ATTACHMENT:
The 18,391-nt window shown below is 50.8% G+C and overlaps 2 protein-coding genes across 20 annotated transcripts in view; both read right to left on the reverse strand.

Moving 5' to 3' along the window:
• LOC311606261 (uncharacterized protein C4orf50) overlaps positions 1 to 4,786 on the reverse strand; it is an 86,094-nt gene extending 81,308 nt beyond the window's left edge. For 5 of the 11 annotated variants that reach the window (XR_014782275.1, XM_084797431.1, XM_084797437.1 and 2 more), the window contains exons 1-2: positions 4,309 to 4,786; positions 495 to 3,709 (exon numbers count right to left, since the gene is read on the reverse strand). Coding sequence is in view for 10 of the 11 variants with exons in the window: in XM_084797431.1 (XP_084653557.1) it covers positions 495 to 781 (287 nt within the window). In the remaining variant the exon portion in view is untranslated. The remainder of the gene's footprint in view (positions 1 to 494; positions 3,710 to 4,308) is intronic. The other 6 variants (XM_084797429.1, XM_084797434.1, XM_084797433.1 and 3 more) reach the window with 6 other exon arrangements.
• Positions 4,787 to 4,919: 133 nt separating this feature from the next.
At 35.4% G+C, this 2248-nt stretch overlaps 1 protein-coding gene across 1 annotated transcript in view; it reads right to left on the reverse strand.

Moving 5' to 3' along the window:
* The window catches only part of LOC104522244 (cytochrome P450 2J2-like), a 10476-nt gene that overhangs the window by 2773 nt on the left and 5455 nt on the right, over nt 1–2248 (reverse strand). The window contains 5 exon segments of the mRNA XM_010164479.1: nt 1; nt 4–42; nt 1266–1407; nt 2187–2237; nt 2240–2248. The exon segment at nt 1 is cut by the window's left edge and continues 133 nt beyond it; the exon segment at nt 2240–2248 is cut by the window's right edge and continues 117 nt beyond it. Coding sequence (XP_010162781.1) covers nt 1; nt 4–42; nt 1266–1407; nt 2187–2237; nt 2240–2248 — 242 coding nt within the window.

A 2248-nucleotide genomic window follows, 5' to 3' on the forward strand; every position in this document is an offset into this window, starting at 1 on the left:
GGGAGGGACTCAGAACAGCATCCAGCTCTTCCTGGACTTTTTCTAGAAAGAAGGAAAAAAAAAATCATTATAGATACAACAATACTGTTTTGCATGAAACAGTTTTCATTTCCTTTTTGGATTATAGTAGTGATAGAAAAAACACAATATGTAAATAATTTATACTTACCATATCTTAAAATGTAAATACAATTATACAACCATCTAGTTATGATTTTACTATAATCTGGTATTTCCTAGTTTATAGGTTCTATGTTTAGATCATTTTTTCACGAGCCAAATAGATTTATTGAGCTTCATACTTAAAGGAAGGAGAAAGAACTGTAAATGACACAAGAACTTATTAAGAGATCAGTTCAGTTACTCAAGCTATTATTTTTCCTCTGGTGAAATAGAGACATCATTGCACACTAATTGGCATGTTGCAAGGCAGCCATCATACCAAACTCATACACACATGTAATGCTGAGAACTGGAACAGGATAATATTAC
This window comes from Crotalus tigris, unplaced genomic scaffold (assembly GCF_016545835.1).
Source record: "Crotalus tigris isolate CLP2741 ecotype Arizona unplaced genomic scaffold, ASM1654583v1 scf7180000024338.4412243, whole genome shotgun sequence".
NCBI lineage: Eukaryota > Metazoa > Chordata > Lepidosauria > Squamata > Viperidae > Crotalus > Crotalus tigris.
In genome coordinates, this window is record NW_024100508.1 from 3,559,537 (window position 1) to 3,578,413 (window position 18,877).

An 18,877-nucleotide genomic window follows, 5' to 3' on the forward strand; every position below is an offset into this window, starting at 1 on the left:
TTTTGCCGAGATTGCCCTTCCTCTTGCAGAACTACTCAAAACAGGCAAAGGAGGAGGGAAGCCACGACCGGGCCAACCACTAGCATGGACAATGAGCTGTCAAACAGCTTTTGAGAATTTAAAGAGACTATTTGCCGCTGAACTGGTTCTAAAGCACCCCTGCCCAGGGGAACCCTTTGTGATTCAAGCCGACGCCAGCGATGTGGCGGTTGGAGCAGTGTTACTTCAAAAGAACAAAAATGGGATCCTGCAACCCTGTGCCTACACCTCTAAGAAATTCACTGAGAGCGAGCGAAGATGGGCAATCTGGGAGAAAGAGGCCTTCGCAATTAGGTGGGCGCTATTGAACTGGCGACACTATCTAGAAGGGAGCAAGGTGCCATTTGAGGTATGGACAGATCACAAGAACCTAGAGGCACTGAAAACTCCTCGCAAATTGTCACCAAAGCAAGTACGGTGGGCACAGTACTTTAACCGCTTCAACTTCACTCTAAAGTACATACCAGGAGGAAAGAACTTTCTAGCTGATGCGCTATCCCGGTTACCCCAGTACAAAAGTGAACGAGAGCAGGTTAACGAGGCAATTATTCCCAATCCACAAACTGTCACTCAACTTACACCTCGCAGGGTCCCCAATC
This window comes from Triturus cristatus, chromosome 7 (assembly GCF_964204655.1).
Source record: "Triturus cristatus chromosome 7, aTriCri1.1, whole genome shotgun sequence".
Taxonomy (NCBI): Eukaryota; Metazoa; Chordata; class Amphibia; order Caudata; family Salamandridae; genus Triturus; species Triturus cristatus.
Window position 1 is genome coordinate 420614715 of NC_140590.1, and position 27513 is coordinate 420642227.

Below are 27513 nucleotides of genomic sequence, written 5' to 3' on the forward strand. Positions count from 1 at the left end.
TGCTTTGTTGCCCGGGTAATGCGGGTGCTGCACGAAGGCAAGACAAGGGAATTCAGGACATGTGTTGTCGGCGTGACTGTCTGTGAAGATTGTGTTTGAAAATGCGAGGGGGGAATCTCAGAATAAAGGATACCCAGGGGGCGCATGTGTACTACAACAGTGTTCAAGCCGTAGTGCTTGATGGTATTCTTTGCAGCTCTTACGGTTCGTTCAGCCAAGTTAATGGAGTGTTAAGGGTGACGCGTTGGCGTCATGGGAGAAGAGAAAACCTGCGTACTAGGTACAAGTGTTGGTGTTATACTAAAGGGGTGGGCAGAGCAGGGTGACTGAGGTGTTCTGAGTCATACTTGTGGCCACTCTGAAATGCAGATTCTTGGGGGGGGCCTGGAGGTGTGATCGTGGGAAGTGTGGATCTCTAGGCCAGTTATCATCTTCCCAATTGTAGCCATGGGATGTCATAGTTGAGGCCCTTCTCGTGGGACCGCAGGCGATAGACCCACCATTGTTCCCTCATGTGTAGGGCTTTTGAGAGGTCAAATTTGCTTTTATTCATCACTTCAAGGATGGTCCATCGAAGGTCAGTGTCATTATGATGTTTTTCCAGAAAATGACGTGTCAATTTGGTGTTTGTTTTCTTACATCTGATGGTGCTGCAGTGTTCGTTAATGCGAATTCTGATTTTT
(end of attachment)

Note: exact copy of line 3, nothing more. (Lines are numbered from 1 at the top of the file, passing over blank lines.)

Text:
• LOC311606261 (uncharacterized protein C4orf50) overlaps positions 1 to 4,786 on the reverse strand; it is an 86,094-nt gene extending 81,308 nt beyond the window's left edge. For 5 of the 11 annotated variants that reach the window (XR_014782275.1, XM_084797431.1, XM_084797437.1 and 2 more), the window contains exons 1-2: positions 4,309 to 4,786; positions 495 to 3,709 (exon numbers count right to left, since the gene is read on the reverse strand). Coding sequence is in view for 10 of the 11 variants with exons in the window: in XM_084797431.1 (XP_084653557.1) it covers positions 495 to 781 (287 nt within the window). In the remaining variant the exon portion in view is untranslated. The remainder of the gene's footprint in view (positions 1 to 494; positions 3,710 to 4,308) is intronic. The other 6 variants (XM_084797429.1, XM_084797434.1, XM_084797433.1 and 3 more) reach the window with 6 other exon arrangements.